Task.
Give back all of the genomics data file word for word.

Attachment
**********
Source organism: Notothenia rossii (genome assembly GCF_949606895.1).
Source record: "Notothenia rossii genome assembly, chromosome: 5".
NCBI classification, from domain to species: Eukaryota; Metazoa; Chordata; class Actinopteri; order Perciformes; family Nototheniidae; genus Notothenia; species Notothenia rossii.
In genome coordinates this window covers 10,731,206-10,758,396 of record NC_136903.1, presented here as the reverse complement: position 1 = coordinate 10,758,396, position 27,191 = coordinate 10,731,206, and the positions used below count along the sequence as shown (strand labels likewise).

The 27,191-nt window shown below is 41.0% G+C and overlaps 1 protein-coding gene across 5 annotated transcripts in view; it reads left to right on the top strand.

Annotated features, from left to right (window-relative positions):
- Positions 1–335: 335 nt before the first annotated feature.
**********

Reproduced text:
Source organism: Notothenia rossii (genome assembly GCF_949606895.1).
Source record: "Notothenia rossii genome assembly, chromosome: 5".
NCBI classification, from domain to species: Eukaryota; Metazoa; Chordata; class Actinopteri; order Perciformes; family Nototheniidae; genus Notothenia; species Notothenia rossii.
In genome coordinates this window covers 10,731,206-10,758,396 of record NC_136903.1, presented here as the reverse complement: position 1 = coordinate 10,758,396, position 27,191 = coordinate 10,731,206, and the positions used below count along the sequence as shown (strand labels likewise).

The 27,191-nt window shown below is 41.0% G+C and overlaps 1 protein-coding gene across 5 annotated transcripts in view; it reads left to right on the top strand.

Annotated features, from left to right (window-relative positions):
- Positions 1–335: 335 nt before the first annotated feature.